By Show and Tell
By Bree Davies
By Bree Davies
By Cory Casciato
By Emilie Johnson
By Robin Edwards
By Bree Davis
By Josiah M. Hesse
Glengarry Glen Ross. Roundfish Theatre Company's sharp production of David Mamet's Pulitzer Prize winner plumbs the depravities of a group of real estate salesmen whose only ethic is survival of the fittest. Mamet writes with the fluidity of a poet, even using profanity artfully. And a gifted young cast, guided by Richard Cowden's meticulous direction, keeps all eyes riveted on the snakepit. Through July 27 at The Shop. Reviewed July 18.
Oklahoma! Family fare is what the Country Dinner Playhouse serves up along with its buffet, and Rodgers and Hammerstein's groundbreaking tribute to rural values still goes down easy. Uneven though some of the performances are, CDP's Ado Annie and Ali Hakim are both cuter and more interesting than their cinematic counterparts. The dancing is exuberant, and most surprising is how well this bit of Americana holds up--great tunes, amusing lyrics, and a strange love triangle within the innocent (if naive) mythology of the West. Through August 18 at the Country Dinner Playhouse. Reviewed July 11.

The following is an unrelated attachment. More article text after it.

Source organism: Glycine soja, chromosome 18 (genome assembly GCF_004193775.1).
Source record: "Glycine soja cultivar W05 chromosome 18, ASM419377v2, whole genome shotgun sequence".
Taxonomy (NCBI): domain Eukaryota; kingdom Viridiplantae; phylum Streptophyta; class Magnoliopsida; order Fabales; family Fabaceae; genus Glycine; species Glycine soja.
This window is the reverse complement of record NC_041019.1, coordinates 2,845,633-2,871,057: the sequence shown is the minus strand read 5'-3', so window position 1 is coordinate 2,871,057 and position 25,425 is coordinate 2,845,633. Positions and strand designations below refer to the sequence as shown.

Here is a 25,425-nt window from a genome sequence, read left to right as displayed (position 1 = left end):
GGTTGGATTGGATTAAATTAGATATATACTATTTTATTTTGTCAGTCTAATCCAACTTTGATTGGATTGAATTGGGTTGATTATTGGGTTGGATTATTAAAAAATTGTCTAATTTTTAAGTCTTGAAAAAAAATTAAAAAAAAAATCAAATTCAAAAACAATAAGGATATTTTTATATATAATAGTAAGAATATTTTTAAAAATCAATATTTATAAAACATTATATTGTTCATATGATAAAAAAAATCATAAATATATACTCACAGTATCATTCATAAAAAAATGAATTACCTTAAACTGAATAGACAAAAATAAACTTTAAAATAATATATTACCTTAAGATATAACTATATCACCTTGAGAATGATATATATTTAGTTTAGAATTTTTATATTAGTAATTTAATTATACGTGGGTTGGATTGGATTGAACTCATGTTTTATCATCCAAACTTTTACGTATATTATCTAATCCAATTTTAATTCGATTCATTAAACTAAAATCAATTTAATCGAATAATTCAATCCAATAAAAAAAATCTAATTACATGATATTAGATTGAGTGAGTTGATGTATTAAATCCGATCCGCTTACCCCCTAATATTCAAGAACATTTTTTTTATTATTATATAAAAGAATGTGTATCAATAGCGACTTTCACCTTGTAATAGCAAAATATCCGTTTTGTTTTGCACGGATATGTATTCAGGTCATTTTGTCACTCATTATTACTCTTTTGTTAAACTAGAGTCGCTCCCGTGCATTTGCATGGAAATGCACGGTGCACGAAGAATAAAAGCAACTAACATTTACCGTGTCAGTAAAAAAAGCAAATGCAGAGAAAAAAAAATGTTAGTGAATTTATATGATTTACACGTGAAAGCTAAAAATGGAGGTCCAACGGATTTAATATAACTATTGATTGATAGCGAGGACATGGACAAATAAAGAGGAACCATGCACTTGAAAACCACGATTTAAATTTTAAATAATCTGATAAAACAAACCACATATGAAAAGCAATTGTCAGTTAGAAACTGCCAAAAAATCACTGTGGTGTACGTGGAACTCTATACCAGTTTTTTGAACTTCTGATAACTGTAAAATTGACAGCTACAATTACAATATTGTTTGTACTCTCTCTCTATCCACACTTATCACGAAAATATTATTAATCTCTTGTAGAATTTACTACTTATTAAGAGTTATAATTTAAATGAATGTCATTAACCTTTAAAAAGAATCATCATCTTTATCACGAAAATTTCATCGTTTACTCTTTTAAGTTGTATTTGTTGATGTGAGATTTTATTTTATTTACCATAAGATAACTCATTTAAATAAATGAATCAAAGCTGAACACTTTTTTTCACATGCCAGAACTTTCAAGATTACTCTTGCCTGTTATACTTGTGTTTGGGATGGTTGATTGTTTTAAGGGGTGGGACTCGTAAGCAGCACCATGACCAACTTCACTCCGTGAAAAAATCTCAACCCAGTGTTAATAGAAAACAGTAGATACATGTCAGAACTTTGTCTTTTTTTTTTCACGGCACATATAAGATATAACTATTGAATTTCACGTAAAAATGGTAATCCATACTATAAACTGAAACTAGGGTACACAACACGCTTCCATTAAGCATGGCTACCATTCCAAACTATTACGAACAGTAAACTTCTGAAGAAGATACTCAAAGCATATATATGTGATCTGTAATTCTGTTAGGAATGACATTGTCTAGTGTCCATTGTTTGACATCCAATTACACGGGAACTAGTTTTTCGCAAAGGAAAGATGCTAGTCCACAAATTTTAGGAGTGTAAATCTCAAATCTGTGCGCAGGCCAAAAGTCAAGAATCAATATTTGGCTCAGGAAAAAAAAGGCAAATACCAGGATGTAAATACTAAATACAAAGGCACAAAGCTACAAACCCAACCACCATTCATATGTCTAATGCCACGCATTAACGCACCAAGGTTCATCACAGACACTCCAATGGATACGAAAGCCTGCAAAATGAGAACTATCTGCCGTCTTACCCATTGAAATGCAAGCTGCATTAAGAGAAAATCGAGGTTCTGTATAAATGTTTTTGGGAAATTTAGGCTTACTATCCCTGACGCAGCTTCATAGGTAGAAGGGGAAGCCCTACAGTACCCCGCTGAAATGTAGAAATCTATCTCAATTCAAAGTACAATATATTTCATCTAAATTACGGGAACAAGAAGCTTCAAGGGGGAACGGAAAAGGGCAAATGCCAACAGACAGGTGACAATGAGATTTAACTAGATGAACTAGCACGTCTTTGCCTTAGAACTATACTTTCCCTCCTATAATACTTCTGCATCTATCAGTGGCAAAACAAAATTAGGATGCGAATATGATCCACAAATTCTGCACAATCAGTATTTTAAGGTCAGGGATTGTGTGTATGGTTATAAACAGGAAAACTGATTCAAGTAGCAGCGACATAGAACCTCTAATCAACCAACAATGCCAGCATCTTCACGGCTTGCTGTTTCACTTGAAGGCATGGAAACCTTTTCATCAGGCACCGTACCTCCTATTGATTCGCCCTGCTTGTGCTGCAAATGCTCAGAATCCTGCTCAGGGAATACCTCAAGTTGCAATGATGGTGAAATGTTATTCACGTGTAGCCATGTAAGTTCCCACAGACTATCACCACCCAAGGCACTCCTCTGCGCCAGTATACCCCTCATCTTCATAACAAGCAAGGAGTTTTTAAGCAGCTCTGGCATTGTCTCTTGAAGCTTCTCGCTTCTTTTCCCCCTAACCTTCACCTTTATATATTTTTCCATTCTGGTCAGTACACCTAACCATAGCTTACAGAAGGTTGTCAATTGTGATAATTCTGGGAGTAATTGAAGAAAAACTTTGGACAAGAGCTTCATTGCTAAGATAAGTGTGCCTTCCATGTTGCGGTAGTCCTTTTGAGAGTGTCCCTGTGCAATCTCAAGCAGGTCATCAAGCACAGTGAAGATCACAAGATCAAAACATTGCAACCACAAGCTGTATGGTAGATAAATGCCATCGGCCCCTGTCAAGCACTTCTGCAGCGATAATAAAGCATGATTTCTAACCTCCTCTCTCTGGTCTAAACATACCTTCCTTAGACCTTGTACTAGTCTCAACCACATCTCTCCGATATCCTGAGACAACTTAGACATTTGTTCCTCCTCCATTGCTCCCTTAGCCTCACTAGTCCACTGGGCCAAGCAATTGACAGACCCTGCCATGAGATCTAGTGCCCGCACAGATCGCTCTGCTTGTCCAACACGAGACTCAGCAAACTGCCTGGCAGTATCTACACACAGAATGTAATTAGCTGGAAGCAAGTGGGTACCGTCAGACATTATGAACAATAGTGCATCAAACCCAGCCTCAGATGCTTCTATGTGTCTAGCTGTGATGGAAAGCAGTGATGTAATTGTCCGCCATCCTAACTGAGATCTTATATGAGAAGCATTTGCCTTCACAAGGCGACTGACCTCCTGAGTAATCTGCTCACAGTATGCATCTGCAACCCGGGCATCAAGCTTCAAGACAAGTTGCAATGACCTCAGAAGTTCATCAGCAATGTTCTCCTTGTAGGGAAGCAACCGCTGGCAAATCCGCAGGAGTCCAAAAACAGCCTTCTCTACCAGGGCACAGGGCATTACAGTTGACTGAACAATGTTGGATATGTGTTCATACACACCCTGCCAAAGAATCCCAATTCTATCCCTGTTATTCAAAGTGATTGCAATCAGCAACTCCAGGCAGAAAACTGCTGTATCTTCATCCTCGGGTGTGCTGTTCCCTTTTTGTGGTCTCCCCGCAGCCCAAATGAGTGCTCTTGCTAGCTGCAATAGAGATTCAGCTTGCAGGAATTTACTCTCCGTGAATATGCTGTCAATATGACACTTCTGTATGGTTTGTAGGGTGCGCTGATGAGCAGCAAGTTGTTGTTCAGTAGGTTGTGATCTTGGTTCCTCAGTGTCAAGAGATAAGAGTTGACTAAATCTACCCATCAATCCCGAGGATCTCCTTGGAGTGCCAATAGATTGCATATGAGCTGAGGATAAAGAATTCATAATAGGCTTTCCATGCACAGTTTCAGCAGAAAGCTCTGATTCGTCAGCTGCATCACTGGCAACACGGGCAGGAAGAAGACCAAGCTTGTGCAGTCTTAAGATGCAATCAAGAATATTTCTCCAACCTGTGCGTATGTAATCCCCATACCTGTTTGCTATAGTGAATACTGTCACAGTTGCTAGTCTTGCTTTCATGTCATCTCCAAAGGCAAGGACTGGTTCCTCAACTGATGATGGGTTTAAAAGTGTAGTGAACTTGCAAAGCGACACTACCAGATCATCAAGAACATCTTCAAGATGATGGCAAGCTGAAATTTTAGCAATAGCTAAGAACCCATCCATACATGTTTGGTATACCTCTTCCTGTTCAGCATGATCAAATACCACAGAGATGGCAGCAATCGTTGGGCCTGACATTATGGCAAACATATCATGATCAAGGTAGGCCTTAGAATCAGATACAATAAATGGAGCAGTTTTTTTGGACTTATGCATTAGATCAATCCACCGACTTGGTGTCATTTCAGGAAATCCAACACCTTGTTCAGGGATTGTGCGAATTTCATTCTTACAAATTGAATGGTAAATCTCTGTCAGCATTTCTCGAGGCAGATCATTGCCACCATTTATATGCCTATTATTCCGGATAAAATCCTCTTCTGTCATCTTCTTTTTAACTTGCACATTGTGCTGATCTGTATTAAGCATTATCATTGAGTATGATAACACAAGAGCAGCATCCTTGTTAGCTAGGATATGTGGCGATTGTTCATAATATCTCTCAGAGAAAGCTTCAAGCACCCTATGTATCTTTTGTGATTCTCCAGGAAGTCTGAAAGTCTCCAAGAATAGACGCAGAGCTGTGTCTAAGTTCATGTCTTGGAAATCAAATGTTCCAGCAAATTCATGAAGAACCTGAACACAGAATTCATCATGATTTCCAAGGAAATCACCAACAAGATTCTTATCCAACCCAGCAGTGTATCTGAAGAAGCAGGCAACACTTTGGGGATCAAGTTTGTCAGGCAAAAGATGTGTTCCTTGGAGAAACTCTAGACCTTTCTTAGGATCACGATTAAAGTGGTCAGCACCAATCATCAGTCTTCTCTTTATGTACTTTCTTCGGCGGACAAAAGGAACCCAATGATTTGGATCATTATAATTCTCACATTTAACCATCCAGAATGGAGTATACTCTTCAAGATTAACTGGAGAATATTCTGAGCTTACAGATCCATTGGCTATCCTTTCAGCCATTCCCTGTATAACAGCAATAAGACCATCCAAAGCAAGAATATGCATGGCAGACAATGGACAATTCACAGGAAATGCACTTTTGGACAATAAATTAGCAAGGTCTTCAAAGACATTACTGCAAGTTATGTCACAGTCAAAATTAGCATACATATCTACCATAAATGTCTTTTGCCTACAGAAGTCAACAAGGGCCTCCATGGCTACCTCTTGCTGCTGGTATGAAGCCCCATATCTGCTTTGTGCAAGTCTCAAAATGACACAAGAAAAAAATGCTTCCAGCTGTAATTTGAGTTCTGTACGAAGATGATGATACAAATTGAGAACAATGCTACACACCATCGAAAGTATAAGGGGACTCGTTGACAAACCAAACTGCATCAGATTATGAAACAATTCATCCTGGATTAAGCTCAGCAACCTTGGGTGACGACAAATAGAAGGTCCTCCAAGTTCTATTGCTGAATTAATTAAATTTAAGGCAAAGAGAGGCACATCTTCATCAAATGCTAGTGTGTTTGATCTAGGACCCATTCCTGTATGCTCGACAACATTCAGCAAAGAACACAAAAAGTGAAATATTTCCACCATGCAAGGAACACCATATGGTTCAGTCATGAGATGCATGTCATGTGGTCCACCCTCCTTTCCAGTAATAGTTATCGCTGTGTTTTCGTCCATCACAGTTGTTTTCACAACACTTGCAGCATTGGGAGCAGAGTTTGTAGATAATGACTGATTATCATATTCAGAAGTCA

Stanton's Garage. Joan Ackermann's lively comedy about breakdowns, automotive and otherwise, gets a terrific slice-of-life staging in a real mechanic's garage--"environmental theater," they call it. Terry Dodd's spirited direction and a talented cast carry home the modest insights of this charming play about strangers who meet in a small-town repair shop. "A pygmy in the rainforest understands his world," the protagonist tells us, but most of us don't. Still, there are creative solutions at hand, even under the hood of a Volvo. Through August 24 at the old Storz Garage. Reviewed July 4.
For a complete guide to local theatrical productions, see Thrills listings.